In the fight to reduce hospital readmission rates, hospitals have taken a more direct approach to helping support patients after discharge. Technically, if a patient has to be readmitted within 30 days of their discharge, that counts as a readmission.
Hospitals are under increasing pressure from the federal government to reduce these rates, even being fined a significant amount of money for failing to reduce those rates to an acceptable level.
It’s not always the failure of the hospital to provide adequate information and other support resources, but rather mistakes on the part of the patient when they are sent home. Some people try to get creative or avoid what their doctor has recommended, especially if they don’t agree with his or her recommendations.
What does it mean to ‘think outside the box’ with regard to recovery?
An aging senior’s doctor may recommend their patient avoid strenuous activities for a set period of time, such as three months. The senior may enjoy golfing, playing tennis, or doing other physical activities.
If the senior feels well enough to participate in some of those activities, they might assume it’s fine to do them again. That’s not always going to be the best thing.
Take pneumonia as an example. A person who has been hospitalized due to pneumonia will likely feel better by the time he or she is discharged and sent home. However, the virus is not out of the body just yet.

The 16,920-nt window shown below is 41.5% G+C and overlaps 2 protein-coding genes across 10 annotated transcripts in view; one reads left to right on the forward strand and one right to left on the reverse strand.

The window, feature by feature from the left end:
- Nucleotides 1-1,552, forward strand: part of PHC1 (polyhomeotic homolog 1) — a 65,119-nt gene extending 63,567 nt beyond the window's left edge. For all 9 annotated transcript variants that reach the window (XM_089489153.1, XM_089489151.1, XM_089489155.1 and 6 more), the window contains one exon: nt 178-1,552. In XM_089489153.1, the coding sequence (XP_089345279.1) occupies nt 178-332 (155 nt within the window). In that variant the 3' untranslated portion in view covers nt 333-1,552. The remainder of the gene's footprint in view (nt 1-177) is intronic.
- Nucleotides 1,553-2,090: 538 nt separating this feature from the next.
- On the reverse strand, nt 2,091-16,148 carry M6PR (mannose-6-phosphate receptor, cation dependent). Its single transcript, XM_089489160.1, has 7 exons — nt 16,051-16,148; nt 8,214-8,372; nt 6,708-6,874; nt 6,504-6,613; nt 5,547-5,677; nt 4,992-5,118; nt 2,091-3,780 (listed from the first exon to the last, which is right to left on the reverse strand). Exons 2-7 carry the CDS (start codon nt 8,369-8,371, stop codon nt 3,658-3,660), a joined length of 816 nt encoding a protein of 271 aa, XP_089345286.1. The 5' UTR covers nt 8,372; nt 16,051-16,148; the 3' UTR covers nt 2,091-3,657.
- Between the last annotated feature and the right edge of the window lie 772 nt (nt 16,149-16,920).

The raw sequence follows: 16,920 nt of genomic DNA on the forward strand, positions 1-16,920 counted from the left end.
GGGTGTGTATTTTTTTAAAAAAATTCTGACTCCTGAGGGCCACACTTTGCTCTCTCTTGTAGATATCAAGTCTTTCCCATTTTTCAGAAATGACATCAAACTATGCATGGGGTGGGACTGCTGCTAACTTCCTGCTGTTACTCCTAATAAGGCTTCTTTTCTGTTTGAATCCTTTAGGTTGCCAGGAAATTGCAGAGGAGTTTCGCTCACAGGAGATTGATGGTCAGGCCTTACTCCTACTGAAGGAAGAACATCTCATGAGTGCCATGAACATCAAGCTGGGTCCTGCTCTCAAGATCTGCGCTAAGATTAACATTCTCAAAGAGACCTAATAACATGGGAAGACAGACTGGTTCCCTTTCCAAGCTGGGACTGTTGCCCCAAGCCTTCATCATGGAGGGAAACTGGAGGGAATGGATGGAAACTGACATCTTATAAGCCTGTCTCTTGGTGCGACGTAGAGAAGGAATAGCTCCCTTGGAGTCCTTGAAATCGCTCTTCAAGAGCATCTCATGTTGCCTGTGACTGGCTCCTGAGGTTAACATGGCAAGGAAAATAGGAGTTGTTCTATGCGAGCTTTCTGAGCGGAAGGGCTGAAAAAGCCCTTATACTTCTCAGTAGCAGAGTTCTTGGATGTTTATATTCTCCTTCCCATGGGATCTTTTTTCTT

Their doctor may recommend adequate rest, but if that aging senior feels fine, he or she might take to cleaning the house, spending time with friends, or even doing those extracurricular activities they enjoy. They might even justify participating in these activities by saying, “exercise is a good thing.”
Sure, but not when you’re recovering from pneumonia!
Physical exertion can weaken the immune system and give the pneumonia virus or bacteria a chance to reestablish itself. If that happens, the senior will likely end up right back in the hospital, and while pneumonia is already life-threatening for aging men and women, the threat could be even worse the second time around.
That’s because the virus may have built up an immunity to the antibiotics used to treat it the first time.
If a doctor has recommended rest, that elderly patient should rest. If their doctor recommended physical therapy, they should participate. If their doctor recommended home care, they should take that to heart and get the support of an experienced home care provider.
If you or an aging loved one are considering home care to reduce hospital readmission rates in Arlington, VA, call the caring staff at Medical Professionals On Call today. 703-273-8818.
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